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Rob Jenkins - Racism, prejudice, and big scary me

You might not know it from reading this column, but I'm a pretty scary dude.

Yeah, it surprises me, too. But there I was, rounding a corner in the library to find a woman I know waiting alone for an elevator. She glanced up and literally jumped, then put her hand to her chest as she recognized me.

"You scared me to death," she said.

Admittedly, I'm not a small guy - about 6 feet 4 inches, 225 pounds, or roughly the same size as Falcons quarterback Joey Harrington, who sadly is not a scary dude, at least to opposing defenses.

Interestingly, the woman in this anecdote is black. I mention that because much is made of the fact that white women are afraid of big strange black men, and what that says about our presumably racist society.

I don't doubt that many white women are indeed afraid of big strange black men. However, I would like to add that many white women are probably afraid of big strange white men, too, and that apparently some black women are afraid of big strange white men (like me) and perhaps even big strange black men.

So maybe the operative words are really "big," "strange," and "men." Which would make sense: most violence against women is perpetrated by men.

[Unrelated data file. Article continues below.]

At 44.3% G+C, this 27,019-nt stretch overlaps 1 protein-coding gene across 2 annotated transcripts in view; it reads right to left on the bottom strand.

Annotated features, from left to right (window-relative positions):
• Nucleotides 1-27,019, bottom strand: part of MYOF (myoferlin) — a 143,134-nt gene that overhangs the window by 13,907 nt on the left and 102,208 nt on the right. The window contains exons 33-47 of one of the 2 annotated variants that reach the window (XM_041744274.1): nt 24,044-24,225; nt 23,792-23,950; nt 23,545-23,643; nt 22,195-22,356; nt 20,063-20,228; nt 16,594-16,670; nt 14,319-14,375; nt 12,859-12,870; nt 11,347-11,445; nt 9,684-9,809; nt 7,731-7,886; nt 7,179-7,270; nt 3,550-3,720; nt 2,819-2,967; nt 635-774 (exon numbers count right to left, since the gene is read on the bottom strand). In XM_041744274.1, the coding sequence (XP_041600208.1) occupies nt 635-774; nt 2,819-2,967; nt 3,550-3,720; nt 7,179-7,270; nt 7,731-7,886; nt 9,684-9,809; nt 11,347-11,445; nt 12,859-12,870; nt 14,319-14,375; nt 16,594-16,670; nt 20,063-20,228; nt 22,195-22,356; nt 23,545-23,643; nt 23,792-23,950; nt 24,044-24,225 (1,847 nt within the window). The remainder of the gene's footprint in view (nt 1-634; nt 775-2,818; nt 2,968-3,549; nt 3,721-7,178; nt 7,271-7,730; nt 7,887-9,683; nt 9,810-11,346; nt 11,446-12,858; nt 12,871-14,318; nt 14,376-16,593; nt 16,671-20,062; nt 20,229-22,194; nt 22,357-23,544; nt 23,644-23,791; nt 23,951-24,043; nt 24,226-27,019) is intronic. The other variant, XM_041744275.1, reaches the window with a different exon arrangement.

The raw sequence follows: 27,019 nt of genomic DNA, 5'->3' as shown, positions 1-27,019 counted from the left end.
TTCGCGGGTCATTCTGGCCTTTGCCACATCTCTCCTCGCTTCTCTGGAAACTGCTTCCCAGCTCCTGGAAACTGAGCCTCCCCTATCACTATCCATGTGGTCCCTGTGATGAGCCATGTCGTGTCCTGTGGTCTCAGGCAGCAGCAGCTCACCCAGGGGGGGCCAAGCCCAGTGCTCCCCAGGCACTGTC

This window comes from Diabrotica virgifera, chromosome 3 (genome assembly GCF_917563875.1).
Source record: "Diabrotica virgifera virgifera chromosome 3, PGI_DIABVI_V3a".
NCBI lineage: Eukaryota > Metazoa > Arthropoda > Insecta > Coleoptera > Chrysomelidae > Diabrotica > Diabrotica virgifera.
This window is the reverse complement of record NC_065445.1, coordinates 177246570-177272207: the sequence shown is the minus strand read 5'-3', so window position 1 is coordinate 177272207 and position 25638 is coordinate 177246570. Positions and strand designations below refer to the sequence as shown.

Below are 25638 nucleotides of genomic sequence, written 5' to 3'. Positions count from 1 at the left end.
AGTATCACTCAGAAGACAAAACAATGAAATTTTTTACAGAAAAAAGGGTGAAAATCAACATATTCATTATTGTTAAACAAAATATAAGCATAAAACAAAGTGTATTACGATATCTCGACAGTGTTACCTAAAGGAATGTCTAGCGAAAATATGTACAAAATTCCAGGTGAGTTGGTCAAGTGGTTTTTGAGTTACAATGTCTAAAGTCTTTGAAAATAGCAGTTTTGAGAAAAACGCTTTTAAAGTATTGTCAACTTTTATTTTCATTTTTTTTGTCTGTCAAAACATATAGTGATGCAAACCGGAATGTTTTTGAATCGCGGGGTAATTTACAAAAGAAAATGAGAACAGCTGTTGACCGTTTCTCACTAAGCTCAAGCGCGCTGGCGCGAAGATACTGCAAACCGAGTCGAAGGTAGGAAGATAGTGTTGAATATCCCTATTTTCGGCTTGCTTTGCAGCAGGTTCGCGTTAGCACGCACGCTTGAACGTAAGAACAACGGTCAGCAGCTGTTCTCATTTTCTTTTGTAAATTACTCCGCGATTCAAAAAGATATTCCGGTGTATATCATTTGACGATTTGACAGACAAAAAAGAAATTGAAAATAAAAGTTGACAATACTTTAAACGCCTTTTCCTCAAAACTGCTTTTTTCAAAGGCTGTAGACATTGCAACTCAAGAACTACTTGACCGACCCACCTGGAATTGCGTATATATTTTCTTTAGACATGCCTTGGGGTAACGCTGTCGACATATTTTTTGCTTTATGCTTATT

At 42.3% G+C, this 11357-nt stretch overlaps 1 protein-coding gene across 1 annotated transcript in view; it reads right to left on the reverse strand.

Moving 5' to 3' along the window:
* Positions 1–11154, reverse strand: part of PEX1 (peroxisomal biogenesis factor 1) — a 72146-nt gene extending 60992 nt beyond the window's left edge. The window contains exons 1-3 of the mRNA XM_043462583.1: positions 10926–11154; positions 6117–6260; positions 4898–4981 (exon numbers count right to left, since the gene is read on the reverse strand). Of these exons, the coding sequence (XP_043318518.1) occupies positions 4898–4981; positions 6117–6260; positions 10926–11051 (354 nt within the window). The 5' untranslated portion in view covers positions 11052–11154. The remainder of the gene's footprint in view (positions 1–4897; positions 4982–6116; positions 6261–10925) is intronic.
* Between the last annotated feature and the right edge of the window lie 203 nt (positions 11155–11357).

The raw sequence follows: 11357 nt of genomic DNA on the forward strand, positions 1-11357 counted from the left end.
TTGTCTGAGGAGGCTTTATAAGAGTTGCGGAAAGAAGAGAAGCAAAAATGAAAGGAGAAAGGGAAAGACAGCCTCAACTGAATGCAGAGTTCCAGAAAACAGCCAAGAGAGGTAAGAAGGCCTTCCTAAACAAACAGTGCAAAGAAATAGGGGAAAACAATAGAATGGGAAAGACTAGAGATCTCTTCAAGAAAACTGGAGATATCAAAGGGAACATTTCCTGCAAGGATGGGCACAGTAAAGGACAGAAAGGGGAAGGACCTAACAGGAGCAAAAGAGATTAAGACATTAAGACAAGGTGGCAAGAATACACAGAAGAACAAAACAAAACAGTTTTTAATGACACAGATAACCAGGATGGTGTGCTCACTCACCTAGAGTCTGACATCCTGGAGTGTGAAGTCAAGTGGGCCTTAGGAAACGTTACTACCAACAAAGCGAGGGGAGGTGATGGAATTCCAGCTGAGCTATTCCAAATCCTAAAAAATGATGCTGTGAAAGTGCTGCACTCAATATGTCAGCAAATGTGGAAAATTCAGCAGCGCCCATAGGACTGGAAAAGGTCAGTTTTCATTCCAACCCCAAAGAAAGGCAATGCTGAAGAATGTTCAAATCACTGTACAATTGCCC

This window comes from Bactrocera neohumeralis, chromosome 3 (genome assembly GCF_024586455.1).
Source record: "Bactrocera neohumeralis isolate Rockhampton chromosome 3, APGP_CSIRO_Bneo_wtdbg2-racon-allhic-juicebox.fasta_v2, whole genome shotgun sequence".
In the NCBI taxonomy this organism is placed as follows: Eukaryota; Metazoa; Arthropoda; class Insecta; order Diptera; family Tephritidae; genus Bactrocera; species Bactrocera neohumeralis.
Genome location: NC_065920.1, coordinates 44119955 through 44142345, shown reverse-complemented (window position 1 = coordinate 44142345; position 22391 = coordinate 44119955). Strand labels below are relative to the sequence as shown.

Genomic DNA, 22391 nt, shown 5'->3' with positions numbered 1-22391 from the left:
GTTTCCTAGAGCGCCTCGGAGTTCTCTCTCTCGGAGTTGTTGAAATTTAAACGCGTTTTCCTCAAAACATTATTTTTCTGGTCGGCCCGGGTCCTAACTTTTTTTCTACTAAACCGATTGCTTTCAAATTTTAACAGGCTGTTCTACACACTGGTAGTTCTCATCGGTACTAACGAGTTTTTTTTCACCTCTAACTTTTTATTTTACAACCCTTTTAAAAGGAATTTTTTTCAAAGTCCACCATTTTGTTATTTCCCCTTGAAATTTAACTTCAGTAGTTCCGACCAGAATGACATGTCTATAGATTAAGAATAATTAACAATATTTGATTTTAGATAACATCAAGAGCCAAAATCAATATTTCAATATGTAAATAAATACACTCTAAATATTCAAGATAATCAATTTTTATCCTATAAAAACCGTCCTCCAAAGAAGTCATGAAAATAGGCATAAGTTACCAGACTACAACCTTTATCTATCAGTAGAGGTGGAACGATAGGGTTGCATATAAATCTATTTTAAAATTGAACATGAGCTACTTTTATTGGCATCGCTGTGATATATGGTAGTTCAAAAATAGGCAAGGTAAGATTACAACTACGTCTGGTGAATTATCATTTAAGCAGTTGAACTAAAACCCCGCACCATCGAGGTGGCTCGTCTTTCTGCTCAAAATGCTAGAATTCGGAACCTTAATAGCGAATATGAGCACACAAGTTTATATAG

That's not to say racism, or discrimination based on skin color, isn't alive and well. But it does suggest that behaviors we traditionally attribute to racism may sometimes arise from less hateful forms of prejudice.

After all, "prejudice" simply means to pre-judge. We all do this, jumping to conclusions based on the way people look or dress or talk. Many of those conclusions are irrational, and we know it even as we jump.

But not all pre-judgments are irrational. Say I'm walking through the city and encounter a group of black youths in baggy jeans and hoodies. I'm probably going to cross the street. Prejudice? Sure. Those kids could be coming home from a chess club meeting, for all I know. But is it racism?

Consider another scenario. Say I'm driving cross-country with my family and we stop at a roadside diner. Once inside, we find the place filled with burly, tattooed bikers in black leather. I'm probably going to put my family back in the SUV and head down the road to Cracker Barrel.

Why? Because even though not all guys who dress like outlaw bikers really are outlaw bikers, nearly all outlaw bikers dress like outlaw bikers. Likewise, not all kids who dress like gangbangers actually are gangbangers, but virtually all gangbangers look the part.

So crossing the street or leaving the restaurant is really just a sensible form of self-preservation. Similarly, my friend was probably wise to be a little afraid until she saw who I was.

And if she'd known about all my library fines, I'm sure she would've been terrified.